Barnes & Noble Nook HD review
7 in 1,440x900 display, 315g, 1.3GHz TI OMAP4470, 1.00GB RAM, 8GB disk, Android 4.0 (customised)
Like the Kindle Fire, the Nook HD is an Android-based tablet designed for purchasing and consuming content - this time from the Barnes & Noble store rather than Amazon.
It's a compact 7in tablet made of soft-touch plastic, and the concave rear and grippy texture make it easy to hold. At 315g it's lighter than the Kindle Fire and only slightly heavier than the iPad mini, and is more comfortable to hold than either.
Around the edges you'll find the usual array of controls and ports: a volume rocker at the top right edge, a 3.5mm headphone socket, a power button, a proprietary socket for charging and transferring content and an n-shaped button below the screen to wake up the tablet or go back to the home screen.
Inside, there's 8GB of storage, a 1.3GHz dual-core TI OMAP 4470 processor, 1GB of RAM, 802.11n Wi-Fi and Bluetooth. There's a 16GB model available for £189, although as the tablet has a microSD socket hidden under a flap on the bottom edge, you might as well stick with the cheaper 8GB version and buy memory cards to expand your storage.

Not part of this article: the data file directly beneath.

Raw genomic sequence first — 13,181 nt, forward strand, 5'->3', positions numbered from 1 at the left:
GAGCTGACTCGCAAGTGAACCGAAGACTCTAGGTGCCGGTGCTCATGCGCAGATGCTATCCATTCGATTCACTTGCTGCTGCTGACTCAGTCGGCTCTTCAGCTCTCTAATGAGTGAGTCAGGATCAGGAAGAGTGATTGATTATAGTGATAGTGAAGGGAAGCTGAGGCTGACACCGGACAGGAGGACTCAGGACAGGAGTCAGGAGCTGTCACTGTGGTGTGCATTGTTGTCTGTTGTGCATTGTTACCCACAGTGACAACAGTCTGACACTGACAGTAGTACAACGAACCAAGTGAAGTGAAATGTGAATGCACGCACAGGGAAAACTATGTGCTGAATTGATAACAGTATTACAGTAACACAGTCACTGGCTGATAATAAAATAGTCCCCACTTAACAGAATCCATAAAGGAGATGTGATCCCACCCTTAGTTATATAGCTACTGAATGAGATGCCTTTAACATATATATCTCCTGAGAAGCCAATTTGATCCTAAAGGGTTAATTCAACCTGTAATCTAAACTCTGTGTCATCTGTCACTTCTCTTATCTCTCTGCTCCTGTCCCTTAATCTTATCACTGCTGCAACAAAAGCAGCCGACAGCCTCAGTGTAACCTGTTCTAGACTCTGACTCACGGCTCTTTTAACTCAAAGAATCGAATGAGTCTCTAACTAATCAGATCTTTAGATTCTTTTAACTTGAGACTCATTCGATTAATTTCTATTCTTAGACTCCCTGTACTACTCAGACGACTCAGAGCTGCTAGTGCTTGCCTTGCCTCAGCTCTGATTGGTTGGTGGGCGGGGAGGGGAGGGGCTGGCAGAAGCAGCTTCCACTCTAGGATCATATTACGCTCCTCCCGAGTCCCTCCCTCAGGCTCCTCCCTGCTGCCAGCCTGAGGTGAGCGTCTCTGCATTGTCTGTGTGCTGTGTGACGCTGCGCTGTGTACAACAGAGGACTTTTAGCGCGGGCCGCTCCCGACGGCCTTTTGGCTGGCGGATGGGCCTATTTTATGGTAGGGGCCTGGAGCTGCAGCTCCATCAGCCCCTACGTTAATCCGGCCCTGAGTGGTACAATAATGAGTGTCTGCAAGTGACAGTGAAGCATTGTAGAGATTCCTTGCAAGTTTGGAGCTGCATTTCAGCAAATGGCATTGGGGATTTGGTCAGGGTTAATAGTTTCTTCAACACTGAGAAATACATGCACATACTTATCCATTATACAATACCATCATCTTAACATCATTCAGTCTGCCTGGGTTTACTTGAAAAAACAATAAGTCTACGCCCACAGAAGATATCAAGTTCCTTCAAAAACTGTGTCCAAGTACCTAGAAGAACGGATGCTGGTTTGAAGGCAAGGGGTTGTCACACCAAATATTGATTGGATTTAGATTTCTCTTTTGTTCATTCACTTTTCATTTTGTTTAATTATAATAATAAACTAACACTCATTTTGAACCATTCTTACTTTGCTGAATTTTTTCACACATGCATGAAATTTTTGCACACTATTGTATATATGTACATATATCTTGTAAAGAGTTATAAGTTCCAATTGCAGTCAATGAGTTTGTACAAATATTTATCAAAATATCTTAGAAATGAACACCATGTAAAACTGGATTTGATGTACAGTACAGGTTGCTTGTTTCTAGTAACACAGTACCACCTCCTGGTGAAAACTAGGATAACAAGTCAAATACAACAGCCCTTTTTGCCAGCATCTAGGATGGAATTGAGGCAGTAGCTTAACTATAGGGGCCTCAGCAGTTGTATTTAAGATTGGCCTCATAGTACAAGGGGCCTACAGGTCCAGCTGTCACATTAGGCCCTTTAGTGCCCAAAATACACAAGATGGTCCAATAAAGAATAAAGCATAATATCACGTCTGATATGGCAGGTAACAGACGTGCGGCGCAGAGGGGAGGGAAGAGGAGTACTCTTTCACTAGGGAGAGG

The screen is the star of the show, though. It may be the same size as its rivals, but it outstrips them all for resolution with its 1,440x900 pixels. This gives a pixel density of 223ppi, which is the highest of any 7in tablet. It's an IPS panel, and quality is exceptional; the screen is extremely bright at 445cd/m2, has a high contrast ratio of 674:1, and films, photos and text all look superb. It's the best display we've seen yet on a budget tablet.
The screen is the best we've seen on a budget tablet
As with the Kindle Fire and Fire HD, the Nook HD runs a heavily-customised version of Android 4 Ice Cream Sandwich, with the emphasis very much on content. Fire up the tablet and the first thing that greets your eyes is a 3D carousel view of recent books, movies and apps, below which is a customisable area where you can drop shortcuts to your favourite items. Swipe left and right from here and you'll reveal further homescreens.
At the bottom of the screen are shortcut buttons to the content library, apps, the web browser, the email client and the Barnes & Noble shop. At the top of the screen is a link to an area called Your Nook Today, which shows today's weather, plus a selection of recommended books and other items based on your recent reading activity.
A decent interface and one considerably less gloomy than Amazon's effort
In general, we like the way the Nook’s user interface software works. It isn't 100% glitch-free, but it's mostly smooth in operation. The tabbed web browser is responsive and has an excellent Article View mode that strips out surrounding ads and graphics to give you just the text and images. It's a great way of reading stories and reviews.